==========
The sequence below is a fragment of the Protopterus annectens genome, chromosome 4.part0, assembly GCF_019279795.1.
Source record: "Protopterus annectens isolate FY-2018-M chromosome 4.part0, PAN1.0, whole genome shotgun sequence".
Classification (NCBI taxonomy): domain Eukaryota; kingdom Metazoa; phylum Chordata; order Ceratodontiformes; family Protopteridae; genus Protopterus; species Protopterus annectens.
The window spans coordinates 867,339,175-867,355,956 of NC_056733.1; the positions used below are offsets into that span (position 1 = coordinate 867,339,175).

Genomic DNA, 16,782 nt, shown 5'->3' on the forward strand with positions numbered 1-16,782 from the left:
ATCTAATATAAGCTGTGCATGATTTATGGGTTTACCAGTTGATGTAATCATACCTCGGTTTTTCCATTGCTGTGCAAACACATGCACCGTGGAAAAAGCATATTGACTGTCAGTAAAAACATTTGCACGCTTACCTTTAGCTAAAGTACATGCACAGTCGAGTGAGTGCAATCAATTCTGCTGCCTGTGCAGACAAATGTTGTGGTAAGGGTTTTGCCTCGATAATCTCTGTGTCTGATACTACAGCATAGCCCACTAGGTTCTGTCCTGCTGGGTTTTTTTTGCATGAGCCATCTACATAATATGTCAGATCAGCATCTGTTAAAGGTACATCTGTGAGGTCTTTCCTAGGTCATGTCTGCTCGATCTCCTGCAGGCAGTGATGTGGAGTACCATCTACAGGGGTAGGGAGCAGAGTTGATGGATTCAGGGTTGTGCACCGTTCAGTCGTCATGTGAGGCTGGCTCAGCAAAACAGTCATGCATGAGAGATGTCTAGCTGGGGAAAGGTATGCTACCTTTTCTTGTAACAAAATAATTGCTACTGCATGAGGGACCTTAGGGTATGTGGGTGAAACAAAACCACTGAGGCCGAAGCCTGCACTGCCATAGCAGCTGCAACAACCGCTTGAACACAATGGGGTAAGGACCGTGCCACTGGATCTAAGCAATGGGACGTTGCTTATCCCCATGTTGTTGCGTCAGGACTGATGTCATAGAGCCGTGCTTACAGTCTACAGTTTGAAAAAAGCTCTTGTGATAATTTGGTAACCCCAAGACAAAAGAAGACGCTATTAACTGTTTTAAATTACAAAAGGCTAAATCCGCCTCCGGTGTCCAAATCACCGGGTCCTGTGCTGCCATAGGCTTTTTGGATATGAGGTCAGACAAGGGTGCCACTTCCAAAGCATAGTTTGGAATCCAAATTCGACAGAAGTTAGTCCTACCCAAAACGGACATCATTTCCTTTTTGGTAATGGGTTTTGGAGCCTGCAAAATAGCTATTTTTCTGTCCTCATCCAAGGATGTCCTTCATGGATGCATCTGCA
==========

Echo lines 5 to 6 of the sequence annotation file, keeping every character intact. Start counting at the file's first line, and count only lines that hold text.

Genomic DNA, 16,782 nt, shown 5'->3' on the forward strand with positions numbered 1-16,782 from the left:
ATCTAATATAAGCTGTGCATGATTTATGGGTTTACCAGTTGATGTAATCATACCTCGGTTTTTCCATTGCTGTGCAAACACATGCACCGTGGAAAAAGCATATTGACTGTCAGTAAAAACATTTGCACGCTTACCTTTAGCTAAAGTACATGCACAGTCGAGTGAGTGCAATCAATTCTGCTGCCTGTGCAGACAAATGTTGTGGTAAGGGTTTTGCCTCGATAATCTCTGTGTCTGATACTACAGCATAGCCCACTAGGTTCTGTCCTGCTGGGTTTTTTTTGCATGAGCCATCTACATAATATGTCAGATCAGCATCTGTTAAAGGTACATCTGTGAGGTCTTTCCTAGGTCATGTCTGCTCGATCTCCTGCAGGCAGTGATGTGGAGTACCATCTACAGGGGTAGGGAGCAGAGTTGATGGATTCAGGGTTGTGCACCGTTCAGTCGTCATGTGAGGCTGGCTCAGCAAAACAGTCATGCATGAGAGATGTCTAGCTGGGGAAAGGTATGCTACCTTTTCTTGTAACAAAATAATTGCTACTGCATGAGGGACCTTAGGGTATGTGGGTGAAACAAAACCACTGAGGCCGAAGCCTGCACTGCCATAGCAGCTGCAACAACCGCTTGAACACAATGGGGTAAGGACCGTGCCACTGGATCTAAGCAATGGGACGTTGCTTATCCCCATGTTGTTGCGTCAGGACTGATGTCATAGAGCCGTGCTTACAGTCTACAGTTTGAAAAAAGCTCTTGTGATAATTTGGTAACCCCAAGACAAAAGAAGACGCTATTAACTGTTTTAAATTACAAAAGGCTAAATCCGCCTCCGGTGTCCAAATCACCGGGTCCTGTGCTGCCATAGGCTTTTTGGATATGAGGTCAGACAAGGGTGCCACTTCCAAAGCATAGTTTGGAATCCAAATTCGACAGAAGTTAGTCCTACCCAAAACGGACATCATTTCCTTTTTGGTAATGGGTTTTGGAGCCTGCAAAATAGCTATTTTTCTGTCCTCATCCAAGGATGTCCTTCATGGATGCATCTGCA